Column: A farewell to arms

Over the last 20 years or so, pitch counts have become something of a hot-button issue in the baseball world. Not in the same way—for instance—concussions have taken the forefront in the world of football, but in the way that the discussion of the proper way to build-up arms seems to simmer just under the surface of any debate about pitching.Live Mike

Until this year, it seems, when everything seems to be coming to a head.

Throughout the first two months of the Major League Baseball season, there has been a glut of injuries to pitchers. Pundits have been left scratching their heads as hurler after hurler lands on the disabled list, with many—such as Marlins’ phenom Jose Fernandez—forced to go under the knife.

Tommy John surgeries aren’t foreign to local sports fans either, as several New York pitchers, including the Mets’ Matt Harvey and the Yankees’ Ivan Nova, have all opted for the surgery to repair ligament damage over the last calendar year.

But why are all these injuries happening now?

Some opined it was the unusually cold spring we had that contributed to the ongoing arm problems of younger pitchers. Others scoffed at the notion, pointing to flawed mechanics or increased muscle-mass among Major League pitchers.

Others still feel the problems start earlier.

Two weeks ago, a high school coach in Washington received criticism from national news outlets after allowing a pitcher to throw 14 innings and 194 pitches in a must-win playoff game. The coach was contrite in the face of the public scorn, but his pitcher, senior Dylan Forschnat, defended his coach’s decision, taking to Twitter to point out that, as he didn’t plan to continue playing baseball after graduation, throwing 194 pitches wasn’t threatening to his future in any way.

Now, maybe throwing 194 pitches in a single outing isn’t putting a young arm at risk. There’s still no science that says one way or the other. Some, like Hall of Fame flamethrower Nolan Ryan, argue that babying the arms of youngsters will lead to problems down the road. Now, I’m no arm doctor, but I have been presented with evidence about the ill-effects that crossing the big right hander can have to one’s health (see Ventura, Robin), so I’ll just say; maybe Ryan has a point?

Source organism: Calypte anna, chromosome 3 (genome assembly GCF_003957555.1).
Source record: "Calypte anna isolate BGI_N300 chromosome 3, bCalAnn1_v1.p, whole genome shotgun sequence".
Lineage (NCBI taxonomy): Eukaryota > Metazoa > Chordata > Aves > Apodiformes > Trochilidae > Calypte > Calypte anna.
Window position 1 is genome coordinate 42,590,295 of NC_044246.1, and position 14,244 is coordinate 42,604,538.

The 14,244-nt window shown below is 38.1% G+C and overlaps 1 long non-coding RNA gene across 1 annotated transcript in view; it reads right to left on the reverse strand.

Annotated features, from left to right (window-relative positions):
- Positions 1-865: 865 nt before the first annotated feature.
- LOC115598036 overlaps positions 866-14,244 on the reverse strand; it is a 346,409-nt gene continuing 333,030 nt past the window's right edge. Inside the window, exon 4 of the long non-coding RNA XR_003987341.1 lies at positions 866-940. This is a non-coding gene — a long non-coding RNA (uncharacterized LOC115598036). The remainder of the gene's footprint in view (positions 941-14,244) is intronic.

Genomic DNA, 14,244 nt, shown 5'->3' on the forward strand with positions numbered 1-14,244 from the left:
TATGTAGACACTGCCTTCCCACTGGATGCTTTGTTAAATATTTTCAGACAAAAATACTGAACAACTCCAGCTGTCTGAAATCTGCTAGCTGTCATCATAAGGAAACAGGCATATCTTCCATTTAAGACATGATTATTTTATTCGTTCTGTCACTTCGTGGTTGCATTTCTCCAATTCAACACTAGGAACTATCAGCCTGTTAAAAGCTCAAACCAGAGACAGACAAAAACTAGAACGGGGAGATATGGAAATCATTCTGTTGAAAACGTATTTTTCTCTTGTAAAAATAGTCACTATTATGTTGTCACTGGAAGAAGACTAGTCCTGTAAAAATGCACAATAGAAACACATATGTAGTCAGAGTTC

We’re in the midst of the Section I playoffs right now, a time when coaches might be tempted to ask for an inning more out of their number-one starter. Add in the condensed schedule due to the recent weather, and some teams will be playing three games in four days. With some insight as to the mindset of a pitcher, I don’t expect any of our local hurlers to hold anything back as they try to will their team to a section crown. And that’s where the coaches come in.

Overuse might lead to problems down the road, or it might not. I just hope they remember that, while the banner commemorating a championship might end up hanging in a school’s trophy case in perpetuity, arm problems can last these young pitchers a lifetime as well.

These kids would give everything they have to become a champion. Let’s just make sure they don’t have to.

Follow Mike on Twitter, @LiveMike_Sports

 
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About Mike Smith

Mike Smith has been with Hometown Media Group since 2007, serving as the company’s Sports Editor. Mike has been commended for his work by the New York Press Association, winning awards in 2008 for “Best Sports Feature” and again in 2009 as part of a team that put together “The Game,” a breakdown of the Harrison-Rye football rivalry, which won for “Best Special Section.” His weekly column, “Live Mike,” offers his unique insights into a broad range of topics in the sports world. He resides in Eastchester, N.Y. and spends most of his free time serving as the player-manager for a competitive men’s baseball team in New York City. Reach Mike at 914-653-1000 x22 or sports@hometwn.com; follow him on Twitter @LiveMike_Sports.